Two years since I protested a campaign by a group of Antifa activists to suppress the London art gallery LD50 to support the right of individuals to openly discuss ideas free from violence and intimidation, I’ve been called a racist, a fascist, a superfascist, a Nazi, a Neo-Nazi, and a self-confessed neo-Nazi. I’ve been threatened on a number of occasions, physically assaulted twice, accused of threatening to murder people, accused of assault myself, accused of having spent years touring Europe promoting fascism, accused of writing an anonymous open letter denouncing myself, accused of doxxing people to far-right websites, accused of employing sock accounts on social media to hound my critics, and so on. No evidence has been produced supporting any of these allegations, and I have never done any of these things, but a litany of lies and fantastical interpretations endlessly repeated by the original activists and their allies have succeeded in associating malice with my name.
Also, I’ve been blacklisted by most of the contemporary art world, which is amusing, since I have no interest in being there.
I regret nothing. The only thing I’m guilty of writing five or six angry tweets to truly vicious individuals orchestrating hate campaigns against completely blameless people: the artist Deanna Havas, persecuted for three years for the crime of being funny and supporting Trump, and Nina Edge, fired as a lecturer from Liverpool John Moores University following a shameful campaign by sociopathic pseudo-critics Gabrielle de la Puente and Zarina Muhammad. Those tweets were deleted after seconds, but saved by one of the demented stalkers I’ve picked up on the way, in order to be taken out of context, and used against me later. Unwise, but I’m only human, and I will defend scapegoats from mobs.
That is really what this is about. In February 2017, I felt that something needed to be done to protest the activity of a group of anonymous, self-appointed cops whose brutal tactics, casual endorsement of political violence and total disregard for truth, presented a disturbing symptom of collapsing social norms, and an advancing climate of repression. Subsequent events have only strengthened my conviction that these people specifically, and these kinds of people generally, represent a definite and growing threat to everyone who wants to think and speak in peace.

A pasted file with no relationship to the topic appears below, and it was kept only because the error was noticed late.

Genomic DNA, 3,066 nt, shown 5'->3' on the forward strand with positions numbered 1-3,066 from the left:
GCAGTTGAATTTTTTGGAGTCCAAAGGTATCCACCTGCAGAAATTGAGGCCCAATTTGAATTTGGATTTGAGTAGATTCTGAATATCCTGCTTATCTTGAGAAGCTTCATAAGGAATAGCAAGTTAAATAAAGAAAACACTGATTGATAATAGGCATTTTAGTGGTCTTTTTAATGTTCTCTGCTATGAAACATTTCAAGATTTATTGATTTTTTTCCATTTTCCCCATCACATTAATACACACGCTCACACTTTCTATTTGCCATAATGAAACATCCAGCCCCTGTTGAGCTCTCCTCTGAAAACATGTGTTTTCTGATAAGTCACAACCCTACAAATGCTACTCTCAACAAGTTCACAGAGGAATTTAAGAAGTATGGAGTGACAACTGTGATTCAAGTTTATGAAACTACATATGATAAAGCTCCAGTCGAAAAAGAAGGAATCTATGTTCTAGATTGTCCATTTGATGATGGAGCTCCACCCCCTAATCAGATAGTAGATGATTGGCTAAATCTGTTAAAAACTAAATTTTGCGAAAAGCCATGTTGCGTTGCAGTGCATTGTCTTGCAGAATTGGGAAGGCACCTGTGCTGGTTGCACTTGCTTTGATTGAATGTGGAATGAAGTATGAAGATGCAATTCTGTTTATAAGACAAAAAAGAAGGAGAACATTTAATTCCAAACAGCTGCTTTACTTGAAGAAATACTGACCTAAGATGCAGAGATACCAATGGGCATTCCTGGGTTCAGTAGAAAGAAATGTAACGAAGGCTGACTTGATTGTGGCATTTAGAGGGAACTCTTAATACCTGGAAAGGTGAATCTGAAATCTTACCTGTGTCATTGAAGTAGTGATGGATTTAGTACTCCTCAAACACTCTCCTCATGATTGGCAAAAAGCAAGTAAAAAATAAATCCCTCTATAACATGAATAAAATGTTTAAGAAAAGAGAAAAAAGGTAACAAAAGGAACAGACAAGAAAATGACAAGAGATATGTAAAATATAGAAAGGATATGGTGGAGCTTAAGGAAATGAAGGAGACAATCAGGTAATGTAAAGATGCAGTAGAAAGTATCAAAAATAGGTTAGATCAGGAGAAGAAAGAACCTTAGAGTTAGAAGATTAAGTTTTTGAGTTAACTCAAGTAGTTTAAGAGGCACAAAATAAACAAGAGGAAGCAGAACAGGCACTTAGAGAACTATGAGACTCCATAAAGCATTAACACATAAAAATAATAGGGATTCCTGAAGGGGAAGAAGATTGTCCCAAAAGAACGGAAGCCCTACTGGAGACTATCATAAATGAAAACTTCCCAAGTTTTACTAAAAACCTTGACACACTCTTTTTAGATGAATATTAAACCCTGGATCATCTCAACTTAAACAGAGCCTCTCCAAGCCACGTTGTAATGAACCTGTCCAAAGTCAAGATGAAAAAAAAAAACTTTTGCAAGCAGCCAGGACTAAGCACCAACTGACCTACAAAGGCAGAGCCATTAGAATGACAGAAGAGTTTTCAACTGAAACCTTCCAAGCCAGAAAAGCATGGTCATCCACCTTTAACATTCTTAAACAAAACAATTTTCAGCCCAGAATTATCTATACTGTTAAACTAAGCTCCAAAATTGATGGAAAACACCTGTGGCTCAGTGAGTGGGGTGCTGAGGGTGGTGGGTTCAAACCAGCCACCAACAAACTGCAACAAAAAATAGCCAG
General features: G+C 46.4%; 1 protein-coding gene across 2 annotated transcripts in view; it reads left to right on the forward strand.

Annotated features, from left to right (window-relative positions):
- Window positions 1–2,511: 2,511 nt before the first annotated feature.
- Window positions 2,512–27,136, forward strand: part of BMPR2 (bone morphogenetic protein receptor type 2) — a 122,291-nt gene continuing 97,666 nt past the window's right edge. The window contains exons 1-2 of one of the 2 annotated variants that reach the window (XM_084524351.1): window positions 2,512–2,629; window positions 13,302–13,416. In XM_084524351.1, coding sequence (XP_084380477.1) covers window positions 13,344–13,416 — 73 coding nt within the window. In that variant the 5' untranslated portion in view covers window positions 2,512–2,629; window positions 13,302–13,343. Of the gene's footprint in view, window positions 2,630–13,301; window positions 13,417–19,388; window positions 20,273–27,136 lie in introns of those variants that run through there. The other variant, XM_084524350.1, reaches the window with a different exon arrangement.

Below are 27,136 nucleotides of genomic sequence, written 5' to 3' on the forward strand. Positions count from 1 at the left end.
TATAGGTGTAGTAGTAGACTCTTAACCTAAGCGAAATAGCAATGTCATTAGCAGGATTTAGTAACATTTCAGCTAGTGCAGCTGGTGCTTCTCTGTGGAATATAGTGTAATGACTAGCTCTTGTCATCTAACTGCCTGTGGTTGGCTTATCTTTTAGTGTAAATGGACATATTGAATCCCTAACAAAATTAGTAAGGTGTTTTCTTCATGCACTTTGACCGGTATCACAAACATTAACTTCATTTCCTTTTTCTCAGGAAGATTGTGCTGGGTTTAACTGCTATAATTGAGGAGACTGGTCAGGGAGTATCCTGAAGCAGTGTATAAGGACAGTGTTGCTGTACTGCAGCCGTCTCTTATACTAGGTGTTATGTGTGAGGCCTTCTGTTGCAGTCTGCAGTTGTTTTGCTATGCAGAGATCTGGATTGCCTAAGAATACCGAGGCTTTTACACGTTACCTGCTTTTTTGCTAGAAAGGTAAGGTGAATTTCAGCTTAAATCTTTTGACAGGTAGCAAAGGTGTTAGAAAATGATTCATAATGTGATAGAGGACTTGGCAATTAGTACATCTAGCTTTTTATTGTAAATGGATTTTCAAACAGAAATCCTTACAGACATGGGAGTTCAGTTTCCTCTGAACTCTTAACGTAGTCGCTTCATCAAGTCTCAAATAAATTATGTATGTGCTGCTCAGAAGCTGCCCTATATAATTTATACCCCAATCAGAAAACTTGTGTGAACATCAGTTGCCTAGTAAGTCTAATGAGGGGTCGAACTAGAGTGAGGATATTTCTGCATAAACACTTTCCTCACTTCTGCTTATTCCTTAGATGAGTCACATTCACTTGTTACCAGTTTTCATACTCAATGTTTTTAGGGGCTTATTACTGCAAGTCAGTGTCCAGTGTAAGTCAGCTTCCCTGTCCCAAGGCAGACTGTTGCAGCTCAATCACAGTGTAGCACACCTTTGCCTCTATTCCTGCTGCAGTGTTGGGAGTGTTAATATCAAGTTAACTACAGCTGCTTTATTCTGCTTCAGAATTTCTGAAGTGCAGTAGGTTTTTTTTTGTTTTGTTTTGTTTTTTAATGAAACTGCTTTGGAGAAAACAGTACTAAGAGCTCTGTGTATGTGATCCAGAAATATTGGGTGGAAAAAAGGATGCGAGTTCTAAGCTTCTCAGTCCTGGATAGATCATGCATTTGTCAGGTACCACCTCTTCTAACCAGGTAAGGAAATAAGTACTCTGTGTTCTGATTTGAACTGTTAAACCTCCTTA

The politics of violence and intimidation continue to enjoy significant support, from billionaire collector Alex Sainsbury’s Antifa recruitment center the May Day Rooms, to State-funded magazine Art Monthly, whose halfwit critics Larne Abse Gogarty and Morgan Quaintance blandly recycled the assertions of Shutdown LD50 activists, to the art magazine Frieze, which in March convened a panel on free speech starring Hannah Black, a mixed-race British artist who made her name demanding the destruction of a painting at the Whitney Biennale on the basis that the Jewish artist Dana Schutz had no racial right to represent her subject, and Suhail Malik, co-director of the MFA in Fine Art in Goldsmiths’, who programmed a compulsory attendance lecture two years earlier for Shutdown LD50 activists after they no platformed Daniel Keller, in which the activists informed the art students that they had composed a list of artists who were associated with fascism, which they were slowly working through, and at the right moment, would reveal. Without a single voice of opposition, the Frieze panel found that freedom of expression was fascist and reactionary. “The motion was carried unanimously by a large majority.”